The role of learning in our lives is vastly beyond our common conception.
Everything we think, know, and believe, we learn. Our knowledge, skills, habits, attitudes, values, and ideals are learned. What aspect of yourself, your family, your culture, your society wasn’t shaped, if not determined, by learning?
Perhaps the most underappreciated word in our common vocabulary, the ways we commonly define learning profoundly limit the ways we think about educating and parenting:
The act or experience of one that learns – Knowledge or skill acquired by instruction or study – Modification of a behavioral tendency by experience (as exposure to conditioning)
transitive verb: To gain knowledge or understanding of or skill in by study, instruction, or experience (learn a trade) – MEMORIZE (learn the lines of a play) – To come to be able (learn to dance) – To come to realize (learned that honesty paid) – To come to know: HEAR (we just learned that he was ill)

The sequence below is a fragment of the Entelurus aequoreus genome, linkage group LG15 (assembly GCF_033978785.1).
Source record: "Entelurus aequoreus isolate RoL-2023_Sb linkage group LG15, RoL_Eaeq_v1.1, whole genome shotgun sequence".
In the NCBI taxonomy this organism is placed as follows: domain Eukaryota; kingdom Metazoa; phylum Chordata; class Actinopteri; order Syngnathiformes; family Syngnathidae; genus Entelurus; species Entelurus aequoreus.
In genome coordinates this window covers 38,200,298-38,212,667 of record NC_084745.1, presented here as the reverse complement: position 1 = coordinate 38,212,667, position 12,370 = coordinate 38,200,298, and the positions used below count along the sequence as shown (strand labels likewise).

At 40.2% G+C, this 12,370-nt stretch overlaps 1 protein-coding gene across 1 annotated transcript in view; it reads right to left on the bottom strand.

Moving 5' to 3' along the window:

intransitive verb: To acquire knowledge or skill or a behavioral tendency
Contrary to the above, learning is much more than acquiring or remembering knowledge, skills, behaviors, and experiences. Learning is the central dynamic of our health, personal achievement, relationships, jobs, economics, and politics – it’s the core exercise through which our intelligencesphysical, spatial, sensory, kinesthetic, emotional, cognitive, linguistic, social, spiritual... develop. For each and all of us, learning affects everything about how we know and experience ourselves and the worlds we live in. Learning is the central dynamic through which humans progress from new born infants to geriatric adults.
The following are other words for learning. The way we use them (and many others) obscures our appreciation for learning.
Any meaningful reform of education must begin by re-defining, socially-broadly, the word learning. Learning isn’t just an ancillary mental utility, learning is the central dynamic of being human.
changing how we think about learning changes everything.
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